The Solar Impulse 2 landed in Cairo on Wednesday for its penultimate stop as the solar-powered plane nears the end of its marathon tour around the world.Full Story
The Paris Agreement, which delegates from 196 countries hammered out in December 2015, calls for holding the ongoing rise in global average temperature to “well below 2 °C above pre-industrial levels,” while “pursuing efforts to limit the temperature increase to 1.5 °C.” How much difference could that half-degree of wiggle room (or 0.9 degree on the Fahrenheit scale) possibly make in the real world? Quite a bit, it appears.
The European Geosciences Union published a study in April 2016 that examined the impact of a 1.5 degree Celsius vs. a 2.0 C temperature increase by the end of the century, given what we know so far about how climate works. It found that the jump from 1.5 to 2 degrees—a third more of an increase—raises the impact by about that same fraction, very roughly, on most of the phenomena the study covered. Heat waves would last around a third longer, rain storms would be about a third more intense, the increase in sea level would be approximately that much higher and the percentage of tropical coral reefs at risk of severe degradation would be roughly that much greater.Full Story
What if the way things smell started to change? What if food inexplicably lost its aroma and your house no longer had its familiar homely scent? It would certainly be off-putting, but you’d probably manage. However, many animals depend on their sense of smell much more than we do, so they would probably be affected much more acutely by a change in this key sense.Full Story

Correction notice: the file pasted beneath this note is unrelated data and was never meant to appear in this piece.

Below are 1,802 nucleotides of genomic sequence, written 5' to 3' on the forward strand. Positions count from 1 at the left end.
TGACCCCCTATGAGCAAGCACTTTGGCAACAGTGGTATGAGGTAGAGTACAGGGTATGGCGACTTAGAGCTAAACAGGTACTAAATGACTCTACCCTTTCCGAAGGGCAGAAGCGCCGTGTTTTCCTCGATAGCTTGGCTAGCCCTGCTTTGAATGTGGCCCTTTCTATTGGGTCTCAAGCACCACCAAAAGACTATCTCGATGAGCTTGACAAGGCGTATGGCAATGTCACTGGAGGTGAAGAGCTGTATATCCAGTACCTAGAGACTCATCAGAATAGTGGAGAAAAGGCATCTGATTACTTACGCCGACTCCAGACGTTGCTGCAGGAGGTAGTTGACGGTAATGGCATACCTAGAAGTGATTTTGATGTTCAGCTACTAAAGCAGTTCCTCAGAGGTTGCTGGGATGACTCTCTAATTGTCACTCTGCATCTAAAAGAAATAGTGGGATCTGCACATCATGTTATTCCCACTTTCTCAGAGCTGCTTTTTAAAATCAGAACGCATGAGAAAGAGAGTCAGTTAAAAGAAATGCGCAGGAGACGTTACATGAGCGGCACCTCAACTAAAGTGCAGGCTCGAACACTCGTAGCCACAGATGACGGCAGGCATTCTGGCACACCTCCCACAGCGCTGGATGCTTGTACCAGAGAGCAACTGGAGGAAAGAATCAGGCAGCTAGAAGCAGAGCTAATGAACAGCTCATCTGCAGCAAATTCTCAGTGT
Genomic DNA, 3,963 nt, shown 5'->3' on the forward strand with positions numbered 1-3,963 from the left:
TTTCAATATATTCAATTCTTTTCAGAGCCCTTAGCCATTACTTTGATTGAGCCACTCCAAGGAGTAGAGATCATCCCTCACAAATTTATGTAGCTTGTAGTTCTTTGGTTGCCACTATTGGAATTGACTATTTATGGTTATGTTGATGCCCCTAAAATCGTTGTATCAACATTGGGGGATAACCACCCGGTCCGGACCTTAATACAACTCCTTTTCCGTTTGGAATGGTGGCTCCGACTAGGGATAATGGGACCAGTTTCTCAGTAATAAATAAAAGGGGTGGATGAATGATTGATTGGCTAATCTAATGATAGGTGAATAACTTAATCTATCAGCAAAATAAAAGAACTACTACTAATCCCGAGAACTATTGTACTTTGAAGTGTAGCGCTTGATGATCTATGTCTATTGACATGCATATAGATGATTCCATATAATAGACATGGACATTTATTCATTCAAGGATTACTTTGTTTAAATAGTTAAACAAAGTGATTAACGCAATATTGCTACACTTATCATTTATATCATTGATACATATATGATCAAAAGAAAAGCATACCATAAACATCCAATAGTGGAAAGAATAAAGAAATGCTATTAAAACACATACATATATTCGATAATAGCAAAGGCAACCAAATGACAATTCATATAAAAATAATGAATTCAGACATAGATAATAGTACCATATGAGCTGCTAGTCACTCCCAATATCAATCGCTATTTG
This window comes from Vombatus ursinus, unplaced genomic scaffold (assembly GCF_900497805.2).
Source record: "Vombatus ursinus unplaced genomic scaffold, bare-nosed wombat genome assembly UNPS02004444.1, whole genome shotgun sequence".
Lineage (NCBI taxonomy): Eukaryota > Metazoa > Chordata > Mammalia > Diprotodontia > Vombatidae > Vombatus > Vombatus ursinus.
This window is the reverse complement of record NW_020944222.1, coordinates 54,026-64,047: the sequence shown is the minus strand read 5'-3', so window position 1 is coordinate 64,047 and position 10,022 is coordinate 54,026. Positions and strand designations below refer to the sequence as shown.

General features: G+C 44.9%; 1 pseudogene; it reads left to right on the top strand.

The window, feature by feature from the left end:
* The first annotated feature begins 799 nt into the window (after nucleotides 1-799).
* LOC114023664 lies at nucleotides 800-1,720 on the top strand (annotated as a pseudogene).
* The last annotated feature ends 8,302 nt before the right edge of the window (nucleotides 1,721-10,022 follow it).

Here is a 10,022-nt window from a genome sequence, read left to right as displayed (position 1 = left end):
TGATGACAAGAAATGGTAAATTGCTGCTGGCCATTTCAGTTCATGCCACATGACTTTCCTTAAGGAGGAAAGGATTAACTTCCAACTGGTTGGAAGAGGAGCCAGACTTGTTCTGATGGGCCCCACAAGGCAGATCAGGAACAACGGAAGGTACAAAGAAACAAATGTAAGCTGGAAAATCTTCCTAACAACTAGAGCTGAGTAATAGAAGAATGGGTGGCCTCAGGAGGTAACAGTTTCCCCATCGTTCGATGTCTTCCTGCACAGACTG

BP’s Statistical Review of World Energy is a standard industry reference document. It’s a useful indicator of trends, if occasionally the victim of politics.Full Story
Human-caused climate change appears to have driven the Great Barrier Reef’s only endemic mammal species into the history books, with the Bramble Cay melomys, a small rodent that lives on a tiny island in the eastern Torres Strait, being completely wiped-out from its only known location.
It is also the first recorded extinction of a mammal anywhere in the world thought to be primarily due to human-caused climate change.Full Story
Oregon regulators are studying how to design an economywide carbon cap-and-trade system that would be able to link with other similar programs in neighboring states and provinces.Full Story
The saber-toothed cat, large ground sloth and other ice age giants of South America didn't go extinct solely because of climate change or prehistoric human activity, but because of a perfect storm of the two that hit the giant beasts at the same time, a new study finds.
For years, researchers have debated what felled many of the megafauna — animals that weigh more than 100 lbs. (45 kilograms) — shortly after the end of the last ice age. Some scientists blamed humans, who had newly colonized the Americas, while others pointed to the warming climate that followed the last ice age.Full Story
When it comes to confronting climate change, the world’s cities are proving that there’s strength in unity. The historic climate agreement reached in Paris in December, which was approved by nearly all of the world’s nations, was made possible in part by the progress that cities have made by working together.Full Story
Rich countries must ratify the climate change agreement reached in Paris last December, one of the world’s most at-risk nations has warned.Full Story
Support for strong action on climate change is at its highest level since 2008, with much sought after uncommitted voters showing the strongest support, according to Galaxy polling commissioned by the Climate Institute.Full Story